Harriman (second from right) meeting the first American food ship to arrive under lend-lease to Britain. While this is clearly a posed publicity shot, the sending of fresh eggs across the Atlantic seems a little eccentric.

During the war Harriman’s diplomatic skills became increasingly recognised and he was a key participant at all of the major wartime summit meetings. His role was crucial as he was able to interpret Stalin to both Roosevelt and Churchill and he also smoothed relations between the latter two leaders.

Yalta, 1945. Churchill, Roosevelt and Stalin seated, Harriman standing, back right.

With previous experience of dealing with the Soviet Union, Harriman was an obvious choice as U.S. Ambassador to the USSR from 1943 to 1946. He shocked many with his bluntness towards Stalin but this may have produced some sort of respect from the Soviet leader who made him a gift of a white stallion. Never an ideologue with the Soviets, he found Stalin ‘ruthless and brutal..... but basically dependable’ and also ‘better informed than Roosevelt and more realistic than Churchill’. He claimed that his most notable achievement as Ambassador was rejecting the USSR’s demand for a Soviet occupation zone in Japan, typically something he did without consulting Washington.

1942: Churchill, Stalin, Harriman. Stalin always won the staring contests.

After the War Harriman was briefly Ambassador to Britain but was soon appointed President Truman’s Secretary of Commerce. He was concerned that, with the arrival of peace, most Americans only wanted ‘to drink Coke and go to the movies’. He felt that the United States should take an interventionist role in ‘defending freedom’ around the world. Motivated by noblesse oblige, Harriman and other patricians paid little heed to the instinctively isolationist American public opinion. He and fellow Yale Crew alumnus Dean Acheson were the leading members of the group of six friends who later became known as ‘The Wise Men’. Truman had few ideas on foreign policy and allowed the six to develop the policy of ‘containment’ in dealing with the Communist bloc. To this end Harriman was one of the founders of NATO, the collective defence agreement, and he became an architect of the Marshall Plan, the initiative to aid the rebuilding of Europe in a bid to stop the spread of Communism.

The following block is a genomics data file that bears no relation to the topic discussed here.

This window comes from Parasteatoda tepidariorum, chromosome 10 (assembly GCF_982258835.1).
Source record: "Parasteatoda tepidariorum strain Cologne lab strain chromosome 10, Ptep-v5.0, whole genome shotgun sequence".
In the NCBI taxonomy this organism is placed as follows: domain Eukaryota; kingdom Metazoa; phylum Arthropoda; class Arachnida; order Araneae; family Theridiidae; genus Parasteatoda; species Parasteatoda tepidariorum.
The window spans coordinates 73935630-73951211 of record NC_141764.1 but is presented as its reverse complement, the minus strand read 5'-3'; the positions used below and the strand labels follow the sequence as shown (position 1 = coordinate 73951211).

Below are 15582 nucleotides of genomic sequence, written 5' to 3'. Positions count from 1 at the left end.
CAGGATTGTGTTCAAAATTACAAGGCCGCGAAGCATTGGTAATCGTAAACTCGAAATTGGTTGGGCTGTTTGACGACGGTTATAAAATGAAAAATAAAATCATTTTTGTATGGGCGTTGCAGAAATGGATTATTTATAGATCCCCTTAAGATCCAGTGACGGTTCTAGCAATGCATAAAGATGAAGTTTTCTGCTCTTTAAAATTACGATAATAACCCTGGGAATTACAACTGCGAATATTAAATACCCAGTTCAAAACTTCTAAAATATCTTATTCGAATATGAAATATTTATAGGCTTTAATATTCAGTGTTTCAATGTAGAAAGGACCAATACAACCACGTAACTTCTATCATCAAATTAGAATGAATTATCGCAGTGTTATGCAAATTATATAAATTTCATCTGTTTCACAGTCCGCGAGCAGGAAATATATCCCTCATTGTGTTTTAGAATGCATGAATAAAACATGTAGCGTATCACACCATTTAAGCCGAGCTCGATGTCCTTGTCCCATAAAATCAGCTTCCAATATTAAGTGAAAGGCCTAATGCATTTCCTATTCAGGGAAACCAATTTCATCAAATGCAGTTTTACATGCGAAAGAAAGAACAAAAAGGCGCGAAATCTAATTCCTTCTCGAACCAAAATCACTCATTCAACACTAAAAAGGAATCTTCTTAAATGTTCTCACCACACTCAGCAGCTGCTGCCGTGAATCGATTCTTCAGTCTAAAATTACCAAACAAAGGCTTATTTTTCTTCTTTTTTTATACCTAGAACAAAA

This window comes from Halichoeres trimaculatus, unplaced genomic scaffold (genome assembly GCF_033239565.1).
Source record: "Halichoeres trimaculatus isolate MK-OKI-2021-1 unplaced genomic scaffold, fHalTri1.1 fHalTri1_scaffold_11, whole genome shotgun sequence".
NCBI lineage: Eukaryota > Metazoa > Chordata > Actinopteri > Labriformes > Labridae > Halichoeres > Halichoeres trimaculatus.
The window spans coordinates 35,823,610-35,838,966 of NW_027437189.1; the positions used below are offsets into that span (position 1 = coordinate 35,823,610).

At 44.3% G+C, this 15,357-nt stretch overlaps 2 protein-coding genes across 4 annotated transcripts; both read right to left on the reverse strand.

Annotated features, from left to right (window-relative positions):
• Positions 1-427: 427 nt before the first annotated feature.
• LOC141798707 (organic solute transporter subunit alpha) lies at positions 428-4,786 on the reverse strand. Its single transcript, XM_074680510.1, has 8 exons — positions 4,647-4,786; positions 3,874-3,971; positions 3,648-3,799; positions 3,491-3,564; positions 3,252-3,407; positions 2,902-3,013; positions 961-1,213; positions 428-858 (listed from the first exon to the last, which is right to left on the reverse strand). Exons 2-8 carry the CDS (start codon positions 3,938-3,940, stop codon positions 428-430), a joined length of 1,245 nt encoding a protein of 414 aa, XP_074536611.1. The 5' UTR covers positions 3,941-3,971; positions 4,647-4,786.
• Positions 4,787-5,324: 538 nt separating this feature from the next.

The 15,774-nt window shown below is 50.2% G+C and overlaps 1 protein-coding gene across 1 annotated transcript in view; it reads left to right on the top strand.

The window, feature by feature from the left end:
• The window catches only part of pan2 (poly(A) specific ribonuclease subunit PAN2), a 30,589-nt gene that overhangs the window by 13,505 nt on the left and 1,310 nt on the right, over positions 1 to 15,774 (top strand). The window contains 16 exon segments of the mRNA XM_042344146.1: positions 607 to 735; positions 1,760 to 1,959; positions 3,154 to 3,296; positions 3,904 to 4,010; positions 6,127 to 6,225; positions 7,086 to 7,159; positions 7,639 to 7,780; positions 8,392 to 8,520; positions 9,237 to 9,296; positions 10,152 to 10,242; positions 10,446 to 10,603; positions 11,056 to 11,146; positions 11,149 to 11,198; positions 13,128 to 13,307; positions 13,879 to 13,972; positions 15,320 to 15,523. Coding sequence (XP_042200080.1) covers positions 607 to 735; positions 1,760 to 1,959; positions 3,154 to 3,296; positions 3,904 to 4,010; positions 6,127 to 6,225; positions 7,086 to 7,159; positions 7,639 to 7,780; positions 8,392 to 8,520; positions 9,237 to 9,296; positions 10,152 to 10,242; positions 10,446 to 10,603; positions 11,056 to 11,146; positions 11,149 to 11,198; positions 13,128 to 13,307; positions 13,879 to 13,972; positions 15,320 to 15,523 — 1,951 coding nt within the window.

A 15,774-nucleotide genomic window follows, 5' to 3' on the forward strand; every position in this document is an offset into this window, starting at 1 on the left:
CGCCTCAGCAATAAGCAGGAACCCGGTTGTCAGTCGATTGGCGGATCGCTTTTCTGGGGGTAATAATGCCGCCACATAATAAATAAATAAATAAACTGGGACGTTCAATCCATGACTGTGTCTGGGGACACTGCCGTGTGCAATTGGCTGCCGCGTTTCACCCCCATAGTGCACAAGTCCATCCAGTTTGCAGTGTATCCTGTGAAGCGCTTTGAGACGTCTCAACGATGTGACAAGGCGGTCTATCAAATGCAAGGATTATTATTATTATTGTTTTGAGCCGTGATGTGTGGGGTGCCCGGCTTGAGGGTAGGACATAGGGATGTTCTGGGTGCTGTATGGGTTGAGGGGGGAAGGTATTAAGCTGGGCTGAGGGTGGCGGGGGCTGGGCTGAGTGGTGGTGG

1951: The Freshman Coach, the Head Coach and the Commander-in-Chief – Acheson, Harriman and Truman. Picture:

In post-war American domestic politics Harriman, standing as ‘an uncompromising New Deal-Fair Deal candidate’, was an unsuccessful in obtaining the Democratic nomination for President in 1952 and in 1956. His only elected office was as Governor of New York State between 1954 and 1958. Despite (or perhaps because of) his liberal reforms in those four years (foreshadowing Kennedy’s New Frontier and Johnson’s Great Society) he was defeated after one term by one of the few men richer than he was – Nelson Rockefeller.